By A. Glenn Mandeville
Many people in the 1960s (including doll collectors) thought that Ideal’s Tammy doll was a wholesome representation of a teenage girl — more so than the apparently sophisticated Barbie doll by Mattel. These people would be somewhat correct, however there is a lot more to the story.
To start with, when Barbie debuted at Toy Fair in 1959, she was not as well-received as Mattel had hoped. Some felt her obvious figure and “teen-age fashion model” career did not mirror the standards of many parents of the era. Undaunted, Mattel took the Barbie doll directly to the children via television and The Mickey Mouse Club. With a high-quality wardrobe and fashion booklets, Barbie was definitely a high-quality product for a very low price.
Many of Barbie’s critics did not understand that the doll’s figure was not meant to mimic that of a real person but to allow for fabric to be draped on Barbie the mannequin! Naturally, competitors were paying attention to all this criticism, and the Ideal Toy Corporation started developing their own plan to enter the highly competitive fashion-doll race.
Over the course of many, many meetings, a viable concept was developed and put into production. Starting out with the premise that Barbie, modeling strapless formals and sundresses, was over the top, the key word for developing the doll became “wholesome.”
Ideal’s concept was for a doll that looked more like an average young teenage girl. All they needed now was a marketing approach that differed from what Mattel was offering and a standout name that the public would link with the word “wholesome.”
The timing could not have been better. In 1957, Debbie Reynolds’ portrayal of a teenage girl in the movie Tammy and The Bachelor had teenage girls everywhere clamoring for more of Tammy. This would lead to a hit single record of the movie’s title song performed by Reynolds, as well as three more Tammy movies starring a young, vivacious, and popular Sandra Dee, who was already a heroine to young teenage girls and their mothers.
For a doll character whose life revolved around pizza parties and family get-togethers, the name Tammy clearly represented a wholesome, appealing image.
Ideal released the first 12-inch Tammy doll in 1962. Though by that time, Mattel had sold over 6 million Barbie dolls, Ideal thought that their entry into the fashion-doll race would be a success. And for a while, they were correct.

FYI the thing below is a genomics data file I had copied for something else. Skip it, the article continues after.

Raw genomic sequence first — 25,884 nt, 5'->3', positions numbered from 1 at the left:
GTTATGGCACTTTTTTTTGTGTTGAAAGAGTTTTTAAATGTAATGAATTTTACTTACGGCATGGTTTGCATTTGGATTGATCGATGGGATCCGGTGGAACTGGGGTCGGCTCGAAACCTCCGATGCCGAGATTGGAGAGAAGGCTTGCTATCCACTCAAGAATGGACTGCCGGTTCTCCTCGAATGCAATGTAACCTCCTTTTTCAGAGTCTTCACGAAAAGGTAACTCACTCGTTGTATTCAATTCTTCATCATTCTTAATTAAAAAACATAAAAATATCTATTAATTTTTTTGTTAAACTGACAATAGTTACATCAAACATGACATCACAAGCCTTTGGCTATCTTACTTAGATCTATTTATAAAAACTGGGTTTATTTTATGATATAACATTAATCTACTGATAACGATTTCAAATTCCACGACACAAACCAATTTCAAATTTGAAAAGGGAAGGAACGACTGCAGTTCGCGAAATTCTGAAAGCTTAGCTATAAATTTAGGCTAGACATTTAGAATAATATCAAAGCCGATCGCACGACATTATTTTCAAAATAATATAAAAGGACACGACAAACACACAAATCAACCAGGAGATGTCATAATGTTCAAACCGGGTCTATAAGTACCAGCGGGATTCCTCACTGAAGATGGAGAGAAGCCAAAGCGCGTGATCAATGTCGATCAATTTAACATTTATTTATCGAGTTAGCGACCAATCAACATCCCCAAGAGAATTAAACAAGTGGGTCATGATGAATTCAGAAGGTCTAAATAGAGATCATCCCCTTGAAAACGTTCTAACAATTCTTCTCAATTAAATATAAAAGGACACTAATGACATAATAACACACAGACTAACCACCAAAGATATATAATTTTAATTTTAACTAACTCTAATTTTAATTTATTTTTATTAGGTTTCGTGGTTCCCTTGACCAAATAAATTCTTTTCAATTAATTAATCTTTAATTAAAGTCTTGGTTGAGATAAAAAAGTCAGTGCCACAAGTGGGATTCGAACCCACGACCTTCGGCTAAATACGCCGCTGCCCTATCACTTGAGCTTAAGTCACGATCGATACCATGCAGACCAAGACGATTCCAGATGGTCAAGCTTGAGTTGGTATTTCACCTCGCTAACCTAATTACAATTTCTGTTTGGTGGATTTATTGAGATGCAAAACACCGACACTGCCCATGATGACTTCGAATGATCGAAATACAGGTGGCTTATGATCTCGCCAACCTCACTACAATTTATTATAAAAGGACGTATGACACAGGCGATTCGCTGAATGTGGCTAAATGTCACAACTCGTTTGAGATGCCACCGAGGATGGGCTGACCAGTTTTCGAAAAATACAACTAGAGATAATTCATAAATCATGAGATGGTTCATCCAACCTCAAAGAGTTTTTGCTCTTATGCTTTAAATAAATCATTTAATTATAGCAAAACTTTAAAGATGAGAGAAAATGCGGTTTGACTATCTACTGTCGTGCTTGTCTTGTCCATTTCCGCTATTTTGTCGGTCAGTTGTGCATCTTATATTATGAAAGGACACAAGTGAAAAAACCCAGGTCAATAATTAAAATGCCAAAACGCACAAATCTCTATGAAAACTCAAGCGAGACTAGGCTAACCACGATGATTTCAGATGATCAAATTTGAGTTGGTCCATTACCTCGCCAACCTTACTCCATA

Soon Tammy had a brother, Ted, and a little sister, Pepper, along with doll likenesses of her mother and father. Pepper had a personality all her own and a wardrobe that could best be described as cutesy. Tammy’s parents weren’t named, just called Mom and Dad. However, in the story books available, they were given the last name of Turner. While Barbie’s parents were mentioned in the Random House books and even named George and Margaret Roberts, they did not exist in doll form.
Ideal’s doll line was working out quite well, and Tammy and her family were available in most of the major catalogs and stores of the day. For those first few years, it appeared that the fashion-doll market had room for multiple companies to succeed. But by 1965, the picture started to change.
Barbie’s wardrobe was designed by Charlotte Johnson, whose attention to detail was often compared by many to Madame Alexander. Mattel heavily promoted the quality of Barbie’s early fashions, including the fact that there were zippers that really zipped and little extras such as compacts with a tiny puff. Plus, Barbie’s image had softened into that of a typical teenage girl from Willows, Wisconsin, who happened to be pretty and popular. The focus was now on her being a cheerleader and getting ready for college.
Ideal responded by introducing a new Tammy doll with a slimmer body and even a hairdo similar to that worn by Barbie at the time. This new doll also had a boyfriend, Bud, who was very hard to find on the market, and a host of new friends, including Glamour Misty, who was tied into Clairol hair products. Gorgeous accessories were available for Tammy and her friends, yet it was beginning to look like Tammy was becoming more and more like Barbie and moving further away from the original wholesome image from 1962.
Ideal eventually phased out Tammy and her friends, though because the toy business operated differently in the 1960s, many Tammy items remained available via catalog outlets and even in the mom-and-pop toy stores of the day for many years. Today, Tammy remains a favorite with doll collectors and still lives up to the company’s motto for her: “Tammy is the doll you love to dress.”
A. Glenn Mandeville is the author of numerous books on dolls and doll collecting and writes his Curious Collector column for each issue of DOLLS magazine.